54 Downloads (Pure)

Abstract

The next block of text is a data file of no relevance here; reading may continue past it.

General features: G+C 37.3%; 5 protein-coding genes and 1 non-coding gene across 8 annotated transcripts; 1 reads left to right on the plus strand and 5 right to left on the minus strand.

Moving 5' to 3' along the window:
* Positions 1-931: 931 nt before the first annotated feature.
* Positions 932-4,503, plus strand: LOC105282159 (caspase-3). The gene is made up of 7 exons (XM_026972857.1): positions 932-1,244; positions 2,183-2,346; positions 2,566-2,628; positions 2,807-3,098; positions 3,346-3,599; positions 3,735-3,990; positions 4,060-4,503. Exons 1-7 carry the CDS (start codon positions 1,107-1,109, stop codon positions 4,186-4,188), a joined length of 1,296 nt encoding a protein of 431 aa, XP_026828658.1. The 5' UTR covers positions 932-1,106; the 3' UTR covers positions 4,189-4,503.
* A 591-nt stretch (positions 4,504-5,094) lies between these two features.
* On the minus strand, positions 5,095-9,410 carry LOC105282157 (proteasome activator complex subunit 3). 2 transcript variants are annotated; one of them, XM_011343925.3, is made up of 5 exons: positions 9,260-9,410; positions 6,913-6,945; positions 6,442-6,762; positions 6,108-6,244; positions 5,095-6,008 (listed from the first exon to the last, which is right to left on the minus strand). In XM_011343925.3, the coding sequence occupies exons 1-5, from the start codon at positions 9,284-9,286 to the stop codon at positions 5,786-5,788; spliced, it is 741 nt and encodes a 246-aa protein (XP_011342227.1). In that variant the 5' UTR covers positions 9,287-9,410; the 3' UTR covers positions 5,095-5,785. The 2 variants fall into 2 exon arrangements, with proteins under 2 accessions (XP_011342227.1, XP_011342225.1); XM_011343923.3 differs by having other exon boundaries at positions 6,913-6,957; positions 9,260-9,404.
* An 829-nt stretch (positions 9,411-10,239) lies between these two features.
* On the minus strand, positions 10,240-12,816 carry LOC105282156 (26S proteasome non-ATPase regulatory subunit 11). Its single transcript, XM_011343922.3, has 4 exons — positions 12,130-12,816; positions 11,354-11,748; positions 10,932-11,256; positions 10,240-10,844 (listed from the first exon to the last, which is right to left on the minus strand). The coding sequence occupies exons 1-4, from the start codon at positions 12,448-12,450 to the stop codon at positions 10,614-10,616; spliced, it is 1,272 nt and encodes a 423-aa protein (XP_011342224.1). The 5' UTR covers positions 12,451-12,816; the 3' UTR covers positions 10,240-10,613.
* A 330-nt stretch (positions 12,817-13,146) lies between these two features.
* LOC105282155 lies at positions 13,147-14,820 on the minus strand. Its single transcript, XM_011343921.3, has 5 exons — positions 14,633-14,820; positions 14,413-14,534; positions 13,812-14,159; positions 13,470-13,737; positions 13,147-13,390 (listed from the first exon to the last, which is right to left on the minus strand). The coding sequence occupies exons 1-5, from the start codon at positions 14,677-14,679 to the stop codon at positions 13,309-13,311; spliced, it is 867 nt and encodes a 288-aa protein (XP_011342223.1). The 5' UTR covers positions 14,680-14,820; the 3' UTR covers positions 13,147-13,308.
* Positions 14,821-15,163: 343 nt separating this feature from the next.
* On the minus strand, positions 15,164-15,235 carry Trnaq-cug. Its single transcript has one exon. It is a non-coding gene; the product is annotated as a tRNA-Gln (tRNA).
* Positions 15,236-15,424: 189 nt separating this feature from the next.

Current 2-D Super Resolution (SR) imaging is limited by the slice thickness determined by the elevation focus. The fixed, geometric elevation focus is often poor due to its high F-number. SR images are, thus, a summation of vessels across the elevation plane without the possibility to track scatterers in 3-D for full visualization. 3-D SR imaging has been obtained by translating the probe, but this does not remove the elevation summation. Full 3-D can be acquired using 2-D matrix probes, but the equipment is expensive, and the amount of data is excessive, when channel data are acquired over thousands of elements for minutes. This paper demonstrates that full volumetric SRI can be attained using a 62+62 channels Row-Column (RC) probe with a high frame rate and with µm precision. Data were acquired by a 3 MHz 62+62 PZT RC probe with λ/2 pitch connected to the SARUS scanner. A synthetic aperture scan sequence with 32 positive and 32 negative emissions was employed for pulse inversion (PI) imaging with an MI of 0.3. The pulse repetition frequency was 10 kHz for a 156 Hz volume rate. A PEGDA 700 g/mol based hydrogel flow-microphantom was 3-D printed by stereo-lithography. It contains a single cylindrical 200 µm diameter channel placed 3 mm from the top surface of the phantom. After a 5.8 mm long inlet, the channel bends 90º into a 7 mm long central region before bending 90º again into the 5.8 mm outlet. The flow channel was infused at 1.61 µL/s with Sonovue (Bracco) in a 1:10 dilution. The received RF signals from the 62 row elements were beamformed with PI to yield a full volume of 15 x 15 x 15 mm3 . The interpolated 3-D positions of the bubbles were estimated after local maximum detection. The reconstructed 3-D SR volume clearly shows the 200 µm channel shape with a high resolution in all three dimensions. The center line for the channel was found by fitting a line to all bubble positions, and their radial position calculated. The observed fraction of bubbles falling outside the channel was used for estimating the location precision. The precision was 16.5 µm in the y − z plane and 23.0 µm in the x − z plane. The point spread function had a size of 0.58 x 1.05 x 0.31 mm3 , so the interrogated volume was 15,700 times smaller than for normal volumetric B-mode imaging. This demonstrates that full 3-D SRI can be attained with just 62 receive channels. The SA sequence has a low MI, but attains a large measured penetration depth of 14 cm in a tissue mimicking phantom, due to the large RC probe size. The 156 Hz volume rate also makes it possible to track high velocities in 3-D in the volume.